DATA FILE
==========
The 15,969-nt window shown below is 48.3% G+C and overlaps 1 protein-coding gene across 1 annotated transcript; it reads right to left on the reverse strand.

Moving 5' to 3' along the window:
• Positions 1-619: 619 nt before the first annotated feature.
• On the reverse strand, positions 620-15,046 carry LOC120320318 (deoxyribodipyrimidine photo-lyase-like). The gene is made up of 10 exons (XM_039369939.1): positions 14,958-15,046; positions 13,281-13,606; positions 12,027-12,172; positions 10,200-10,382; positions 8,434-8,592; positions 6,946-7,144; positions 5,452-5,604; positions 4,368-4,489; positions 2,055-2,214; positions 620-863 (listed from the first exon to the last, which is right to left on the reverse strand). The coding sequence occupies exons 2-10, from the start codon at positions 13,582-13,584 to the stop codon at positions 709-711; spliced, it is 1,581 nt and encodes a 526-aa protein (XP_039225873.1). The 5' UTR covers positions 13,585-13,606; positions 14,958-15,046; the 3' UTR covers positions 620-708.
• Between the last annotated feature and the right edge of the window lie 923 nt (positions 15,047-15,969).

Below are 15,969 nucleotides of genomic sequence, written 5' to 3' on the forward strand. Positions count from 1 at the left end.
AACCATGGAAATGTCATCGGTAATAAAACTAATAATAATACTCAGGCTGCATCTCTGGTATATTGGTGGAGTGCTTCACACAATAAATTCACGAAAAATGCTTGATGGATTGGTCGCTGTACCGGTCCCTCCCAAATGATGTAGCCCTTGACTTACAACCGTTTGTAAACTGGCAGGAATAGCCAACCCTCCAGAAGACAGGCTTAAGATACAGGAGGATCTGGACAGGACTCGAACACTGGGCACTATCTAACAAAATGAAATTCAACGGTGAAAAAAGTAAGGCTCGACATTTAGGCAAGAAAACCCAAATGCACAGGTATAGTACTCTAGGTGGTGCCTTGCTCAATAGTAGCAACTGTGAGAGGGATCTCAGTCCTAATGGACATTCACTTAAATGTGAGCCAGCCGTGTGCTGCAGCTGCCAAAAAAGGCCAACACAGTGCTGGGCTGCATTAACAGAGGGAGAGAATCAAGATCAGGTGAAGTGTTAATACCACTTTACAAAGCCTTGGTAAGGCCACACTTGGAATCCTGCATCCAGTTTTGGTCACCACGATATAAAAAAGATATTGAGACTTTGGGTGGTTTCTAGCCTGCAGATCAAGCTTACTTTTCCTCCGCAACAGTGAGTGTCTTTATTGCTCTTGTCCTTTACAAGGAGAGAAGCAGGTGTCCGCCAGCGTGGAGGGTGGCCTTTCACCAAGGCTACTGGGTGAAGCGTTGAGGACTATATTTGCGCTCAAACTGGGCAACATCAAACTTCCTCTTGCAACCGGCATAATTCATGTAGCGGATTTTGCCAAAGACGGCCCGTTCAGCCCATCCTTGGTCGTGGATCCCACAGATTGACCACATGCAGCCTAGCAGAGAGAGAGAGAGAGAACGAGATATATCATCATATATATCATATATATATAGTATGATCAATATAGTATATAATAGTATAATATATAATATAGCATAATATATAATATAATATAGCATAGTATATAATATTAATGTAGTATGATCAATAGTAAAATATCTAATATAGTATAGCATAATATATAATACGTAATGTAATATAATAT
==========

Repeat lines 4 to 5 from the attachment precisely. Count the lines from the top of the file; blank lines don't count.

• On the reverse strand, positions 620-15,046 carry LOC120320318 (deoxyribodipyrimidine photo-lyase-like). The gene is made up of 10 exons (XM_039369939.1): positions 14,958-15,046; positions 13,281-13,606; positions 12,027-12,172; positions 10,200-10,382; positions 8,434-8,592; positions 6,946-7,144; positions 5,452-5,604; positions 4,368-4,489; positions 2,055-2,214; positions 620-863 (listed from the first exon to the last, which is right to left on the reverse strand). The coding sequence occupies exons 2-10, from the start codon at positions 13,582-13,584 to the stop codon at positions 709-711; spliced, it is 1,581 nt and encodes a 526-aa protein (XP_039225873.1). The 5' UTR covers positions 13,585-13,606; positions 14,958-15,046; the 3' UTR covers positions 620-708.
• Between the last annotated feature and the right edge of the window lie 923 nt (positions 15,047-15,969).